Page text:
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Google Photos is getting a new ‘Magic Editor’ feature, powered by generative AI


Google Photos is expanding its use of AI to help users edit and enhance their photos. Although the company has already used AI for its tools such as the distraction-removing Magic Eraser and corrective Blur photo features in Photos, it now turns to AI for more complex edits with the introduction of Magic Editor. The new tool combines AI techniques, including generative AI, for editing and re-rendering photos, Google says.

The company previewed the new experimental feature at this week’s Google I/O developer conference to show off its capabilities.

Magic Editor allows users to edit specific areas of the photos, such as the foreground or background, and fill gaps in the photo or even move the subject for a better framed photo.

For example, Google showed how Magic Editor can be used to enhance a shot of a person standing in front of a waterfall.

In a demo of the technology, a user can first remove the other people from the background of the photo, then remove a bag strap from the subject’s shoulder for a cleaner look. While this kind of editing was previously available in Google Photos via Magic Eraser, the ability to move the subject is new. Here, the AI ​​”cuts out” the subject in the foreground of the photo, so that the user can then drag and drop the person elsewhere in the photo.

Image Credits: Google

This is similar to the image cropping feature that Apple introduced last year with iOS 16, which could also isolate the subject from the rest of the photo to do things like copy part of the image and paste it into another app, extract the subject from images found via Safari search, or place the subject of the photo in front of the clock on the iOS Lock Screen among others.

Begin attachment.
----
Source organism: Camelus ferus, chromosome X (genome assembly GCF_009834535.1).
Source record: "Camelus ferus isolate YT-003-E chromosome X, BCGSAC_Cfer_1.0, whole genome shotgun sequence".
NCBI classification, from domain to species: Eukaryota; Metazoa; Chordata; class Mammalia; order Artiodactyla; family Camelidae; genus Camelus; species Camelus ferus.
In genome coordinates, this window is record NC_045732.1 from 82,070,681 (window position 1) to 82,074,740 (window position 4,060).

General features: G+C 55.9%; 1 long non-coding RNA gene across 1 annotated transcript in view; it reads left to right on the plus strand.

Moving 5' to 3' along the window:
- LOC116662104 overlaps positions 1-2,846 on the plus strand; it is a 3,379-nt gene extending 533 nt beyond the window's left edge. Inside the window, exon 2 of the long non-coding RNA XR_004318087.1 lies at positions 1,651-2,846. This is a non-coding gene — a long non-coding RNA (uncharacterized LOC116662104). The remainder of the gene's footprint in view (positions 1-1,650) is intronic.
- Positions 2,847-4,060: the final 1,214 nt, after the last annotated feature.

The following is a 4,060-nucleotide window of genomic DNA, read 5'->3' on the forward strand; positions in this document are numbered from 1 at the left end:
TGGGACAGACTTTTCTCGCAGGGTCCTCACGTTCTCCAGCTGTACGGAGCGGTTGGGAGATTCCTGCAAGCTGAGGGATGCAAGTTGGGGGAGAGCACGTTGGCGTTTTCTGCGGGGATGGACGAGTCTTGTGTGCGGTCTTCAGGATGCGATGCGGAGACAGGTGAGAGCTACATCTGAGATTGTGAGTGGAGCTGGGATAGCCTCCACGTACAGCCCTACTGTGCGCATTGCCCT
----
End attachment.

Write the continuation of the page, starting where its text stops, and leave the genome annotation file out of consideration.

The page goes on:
However, in Google Photos, the feature is meant to help users take better photos.

Another demo showed how Magic Editor’s ability to reposition a subject can also be combined with the ability to fill in gaps in an image using AI techniques.

In this example, a boy is sitting on a couch with a bunch of balloons attached, but the couch is shifted to the left side of the photo. Using Magic Editor, you can pull the boy and couch closer to the center of the photo, using generative AI to create more of the couch and balloons to fill the rest of the photo. As a finishing touch, you can brighten the sky behind the photo so it’s a brighter blue with white fluffy clouds, instead of the gray, overcast sky of the original.

1683738968 110 Google Photos is getting a new Magic Editor feature powered

Image Credits: Google

The sky fill feature is similar to what several other photo editing apps can do, such as Lensa or Lightricks’ Photoleap, to name a few. But in this case, it’s included with the main photo organizer app, rather than requiring an additional download of a third-party tool.

The result of the edits, at least in the demos, is that of natural-looking, well-composed images, not necessarily ones that look like they’ve been heavily edited or AI-created.

Google says it will release Magic Editor as an experimental feature later this year, warning that there will be times when it won’t work quite right. The testing and user feedback will help improve the feature over time, as users now edit 1.7 billion photos each month using Google Photos, the company said.

However, it’s unclear if Google will eventually charge for this feature, or perhaps make it a Pixel exclusive. It may turn Magic Editor into a Google One subscription benefit, as it did with Magic Eraser earlier this year.

The feature will initially be available to “select” Pixel devices, but Google declined to share which phones will receive it first.

The company said it also plans to share more about the AI ​​technology under the hood as the release of the early access feature gets closer, but won’t go into detail right now.

Learn more about Google I/O 2023 on TechCrunch

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